When R.E.M. released their EP Chronic Town in the early '80s, for many it was an introduction to Athens, Ga., a town they may have only known as an answer in fifth-grade history tests: "List at least three U.S. cities named for Greek gods."
R.E.M.'s move from cult status to the fathers of college rock guaranteed Athens a place in the canon of rock music cities alongside the likes of Nashville, Austin and Detroit. It also meant that any Athens band garnering commercial success would undoubtedly be compared to the bands that came before them. Whether a new band actually sounds anything like R.E.M., The B-52s or the Drive-By Truckers is almost irrelevant. The comparisons will pop up. A new band may also be the subject of press hype—deservedly or not—based more on their base of operations than their musical creativity. The Whigs are the poster-child band for this process—Parker Gispert, a tall, drink-of-water singer songwriter with impassioned, scratchy vocals, energetic bassist Tim Deaux and drummer Julian Dorio, who knows the value of not filling space for the sake of filling it—are making a noise all their own, securing themselves a place in the pantheon of Athens rockers.
It's been a busy year for The Whigs already and, at least through August, there are no signs of things slowing down. Dorio, jumping in the band's van en route to Flagstaff, Ariz., for their next gig, said he's humbled by all of the attention the band has garnered during the last couple of years. A Cinderella story, the band self-released their 2005 debut full-length Give 'Em All a Big Fat Lip, recording it in a sweltering, run-down Georgia frat house. That release caught the attention of Dave Matthews' label ATO Records and the band was signed. For their 2008 sophomore release, Mission Control, the band set up shop at L.A.'s Sunset Sound studio and was placed in the capable hands of producer Rob Schnapf (Beck, Elliott Smith).
"The environment—geographically and the condition of the studio—were really different. But at the same time, we weren't at all uncomfortable," Dorio said. "We had the same mentality [as when recording the first record]. We just wanted to have as much fun as possible and, of course, yield the best results for the record."
Part of what made recording at Sunset Sound such a pleasure was not just the terrific equipment and climate control, but Schnapf himself. "He's a really down-to-earth guy and doesn't have that vibe you think of when you think of L.A.," Dorio said.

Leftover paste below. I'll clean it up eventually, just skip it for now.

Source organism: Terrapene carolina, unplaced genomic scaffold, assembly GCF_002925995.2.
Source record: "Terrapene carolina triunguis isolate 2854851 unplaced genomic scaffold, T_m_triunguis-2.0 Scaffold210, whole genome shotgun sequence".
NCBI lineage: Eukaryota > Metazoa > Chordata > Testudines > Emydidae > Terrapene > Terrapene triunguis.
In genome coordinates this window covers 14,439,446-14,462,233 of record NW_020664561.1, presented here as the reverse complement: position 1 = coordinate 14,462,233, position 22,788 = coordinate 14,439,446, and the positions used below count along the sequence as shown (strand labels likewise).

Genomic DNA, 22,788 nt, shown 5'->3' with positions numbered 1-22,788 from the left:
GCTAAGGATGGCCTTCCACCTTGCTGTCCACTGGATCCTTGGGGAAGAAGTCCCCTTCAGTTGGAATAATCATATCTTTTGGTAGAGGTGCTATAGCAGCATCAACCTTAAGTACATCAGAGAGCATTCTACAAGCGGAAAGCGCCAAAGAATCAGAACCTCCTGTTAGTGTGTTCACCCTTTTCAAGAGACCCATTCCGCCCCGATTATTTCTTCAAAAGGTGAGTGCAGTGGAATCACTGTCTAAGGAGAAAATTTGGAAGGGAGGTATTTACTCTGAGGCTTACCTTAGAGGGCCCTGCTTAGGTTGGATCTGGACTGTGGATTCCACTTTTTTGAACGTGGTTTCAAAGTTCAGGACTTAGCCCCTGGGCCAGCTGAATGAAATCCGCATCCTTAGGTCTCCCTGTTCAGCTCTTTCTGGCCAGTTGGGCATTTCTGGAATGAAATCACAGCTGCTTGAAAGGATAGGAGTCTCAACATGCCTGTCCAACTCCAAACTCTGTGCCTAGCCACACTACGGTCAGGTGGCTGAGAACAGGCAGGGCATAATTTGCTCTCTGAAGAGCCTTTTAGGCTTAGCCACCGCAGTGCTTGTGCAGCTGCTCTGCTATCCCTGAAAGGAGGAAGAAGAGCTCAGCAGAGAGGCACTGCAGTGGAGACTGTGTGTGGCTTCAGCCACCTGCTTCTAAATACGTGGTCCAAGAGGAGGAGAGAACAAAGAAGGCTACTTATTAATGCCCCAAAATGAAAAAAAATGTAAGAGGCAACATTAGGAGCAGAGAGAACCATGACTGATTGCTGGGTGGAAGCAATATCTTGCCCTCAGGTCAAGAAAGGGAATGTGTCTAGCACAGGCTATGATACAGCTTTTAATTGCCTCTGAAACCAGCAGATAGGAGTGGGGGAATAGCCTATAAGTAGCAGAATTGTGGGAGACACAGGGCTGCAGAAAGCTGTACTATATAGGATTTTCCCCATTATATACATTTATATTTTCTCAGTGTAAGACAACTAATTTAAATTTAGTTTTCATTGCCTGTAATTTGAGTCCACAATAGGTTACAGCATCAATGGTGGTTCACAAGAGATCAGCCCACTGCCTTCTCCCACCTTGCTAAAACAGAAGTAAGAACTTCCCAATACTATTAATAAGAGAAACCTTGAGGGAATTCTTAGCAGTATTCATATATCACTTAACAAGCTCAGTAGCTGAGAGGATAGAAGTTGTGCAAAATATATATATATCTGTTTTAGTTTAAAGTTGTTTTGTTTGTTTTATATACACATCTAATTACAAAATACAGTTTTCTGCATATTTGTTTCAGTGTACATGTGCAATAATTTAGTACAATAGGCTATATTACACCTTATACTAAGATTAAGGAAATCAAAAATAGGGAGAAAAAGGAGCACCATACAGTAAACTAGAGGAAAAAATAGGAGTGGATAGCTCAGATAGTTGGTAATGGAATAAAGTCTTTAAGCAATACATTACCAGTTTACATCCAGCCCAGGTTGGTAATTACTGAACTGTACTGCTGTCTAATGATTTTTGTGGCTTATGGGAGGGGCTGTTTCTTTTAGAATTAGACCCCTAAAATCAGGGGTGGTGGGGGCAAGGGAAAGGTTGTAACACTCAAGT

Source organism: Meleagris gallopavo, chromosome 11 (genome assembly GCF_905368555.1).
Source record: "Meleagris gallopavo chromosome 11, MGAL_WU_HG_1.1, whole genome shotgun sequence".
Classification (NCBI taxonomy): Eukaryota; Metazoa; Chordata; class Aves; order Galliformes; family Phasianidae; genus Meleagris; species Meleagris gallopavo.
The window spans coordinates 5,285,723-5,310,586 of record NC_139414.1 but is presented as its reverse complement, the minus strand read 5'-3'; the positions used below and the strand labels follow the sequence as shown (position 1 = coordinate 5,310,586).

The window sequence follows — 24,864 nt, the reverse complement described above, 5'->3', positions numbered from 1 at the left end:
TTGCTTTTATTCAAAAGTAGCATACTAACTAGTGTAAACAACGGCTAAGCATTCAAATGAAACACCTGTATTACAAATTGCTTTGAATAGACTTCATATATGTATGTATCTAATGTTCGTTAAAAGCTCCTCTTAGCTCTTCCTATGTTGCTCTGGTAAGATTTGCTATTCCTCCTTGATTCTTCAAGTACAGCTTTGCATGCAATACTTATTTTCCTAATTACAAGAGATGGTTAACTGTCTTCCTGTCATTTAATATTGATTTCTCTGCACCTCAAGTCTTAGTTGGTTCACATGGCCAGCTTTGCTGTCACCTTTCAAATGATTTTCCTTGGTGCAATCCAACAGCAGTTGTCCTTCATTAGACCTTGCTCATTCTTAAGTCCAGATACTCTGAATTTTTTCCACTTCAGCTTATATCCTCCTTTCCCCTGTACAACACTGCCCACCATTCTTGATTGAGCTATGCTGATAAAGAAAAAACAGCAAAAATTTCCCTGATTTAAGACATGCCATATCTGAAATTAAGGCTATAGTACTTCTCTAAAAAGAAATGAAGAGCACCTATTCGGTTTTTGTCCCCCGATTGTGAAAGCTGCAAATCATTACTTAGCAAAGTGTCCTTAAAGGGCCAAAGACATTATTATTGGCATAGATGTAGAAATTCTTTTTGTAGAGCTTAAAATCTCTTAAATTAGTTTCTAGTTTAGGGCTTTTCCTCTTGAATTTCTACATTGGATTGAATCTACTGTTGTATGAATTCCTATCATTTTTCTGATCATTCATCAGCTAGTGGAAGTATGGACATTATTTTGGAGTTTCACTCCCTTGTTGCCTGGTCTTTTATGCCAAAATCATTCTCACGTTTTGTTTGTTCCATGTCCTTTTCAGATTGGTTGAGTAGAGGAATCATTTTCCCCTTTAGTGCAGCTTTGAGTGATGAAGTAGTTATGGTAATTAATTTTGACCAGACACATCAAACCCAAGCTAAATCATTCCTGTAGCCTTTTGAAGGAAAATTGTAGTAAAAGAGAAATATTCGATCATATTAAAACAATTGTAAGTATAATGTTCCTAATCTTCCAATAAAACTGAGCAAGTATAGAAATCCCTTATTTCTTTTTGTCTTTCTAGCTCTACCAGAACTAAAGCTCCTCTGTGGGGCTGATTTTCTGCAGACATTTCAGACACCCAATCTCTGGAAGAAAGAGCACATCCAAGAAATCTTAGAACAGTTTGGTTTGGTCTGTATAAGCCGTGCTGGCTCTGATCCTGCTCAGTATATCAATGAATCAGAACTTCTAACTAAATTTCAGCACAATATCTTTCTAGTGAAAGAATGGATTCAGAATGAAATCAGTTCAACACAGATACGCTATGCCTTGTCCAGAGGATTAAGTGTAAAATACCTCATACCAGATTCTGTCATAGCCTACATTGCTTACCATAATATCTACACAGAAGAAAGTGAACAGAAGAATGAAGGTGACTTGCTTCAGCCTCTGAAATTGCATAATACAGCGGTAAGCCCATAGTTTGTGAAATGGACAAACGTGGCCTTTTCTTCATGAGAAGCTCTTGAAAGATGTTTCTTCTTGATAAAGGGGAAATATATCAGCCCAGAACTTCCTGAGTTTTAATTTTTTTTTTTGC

Though they were thousands of miles from home, they didn't feel like fish out of water. They certainly felt inspired by the well-equipped studio, but more relaxed because this time around, they didn't have to be producers and engineers and financiers. They were allowed to just play. And play is what they do best.
On the heels of a 2007 Esquire Magazine accolade, which named Dorio the best drummer of the year, they were slated for a spot on Late Night with David Letterman. An 18-hour drive from Athens after a festive CD release party put the trio at the Ed Sullivan Theater at around 1:30 a.m. A 5:30 a.m. load-in time and an afternoon performance meant the three were running on fumes. Coupled with a studio kept at a cool 50 degrees and not only performing on the legendary show, but taping the whole thing in real time gave the whole event a very surreal quality.
"It's not like they tape it for three hours and then edit it all together," Dorio said of the experience. He said when viewers are watching a three-minute commercial; everyone on the set is waiting for that three minutes to pass as well. What could have sent a less hearty band into the ether seemed to act as an infusion for The Whigs. Other than a second-hand-store-attire look they've cultivated, and a faraway look in Gispert's eyes near the song's close as he stared at the ceiling through the long fringe on his forehead, the band was in primo condition and "Right Hand on My Heart" off of Mission Control sounded much as it does on the CD. The drum-only opening of the song actually sounds as if it contains musical notes and sets the stage for a rock assault changed up only by Gispert's vocals, which sail high as he holds the chorus' final word "heart" for several beats. During the Letterman performance, Deaux keeps his energy high throughout and Dorio's head nodded so hard and so fast, he may have been playing the cymbals with his wavy locks.
A comparison of videos on YouTube.com—as cell-phone-camera-crappy as some of them are—with a live performance, reflect a band whose music is consistent from CD to stage and gig to gig. At a live show, you're likely to see Deaux hop and jump in his corner of the stage, see Dorio's hair fly as he bangs his head over his drum kit like a fan at a Metallica concert and watch as Gispert's long-legged lunges threaten to knock mic stands and amps off the stage. Their two-performance stop in Boise last fall showed a band in charge of their own future, an ideal they had in mind when titling Mission Control (also the name of the final track on the CD).
Dorio said naming the album went back to the band's beginning. "The name of the album," Dorio said, "is really a small mission statement about taking control.
"We started the band in college and had enough success to keep it going," he said. "Then, we got to the point where we had graduated and had to decide if we wanted to continue on doing what we were doing."
At that time, original bassist Hank Sullivant had left the band, forcing Gispert and Dorio to look at themselves and ask, "What are we going to do here?"
"We wanted to keep going, but had a dysfunctional band at the moment," Dorio said. They made the decision to keep moving ahead, finding success that may guarantee them a spot right next to their Athens rock forefathers.
May 22 with the What Made Milwaukee Famous and the Dead Trees, 8 p.m., $9 adv., $11 door. The Bouquet, 1010 Main St., 208-345-6605.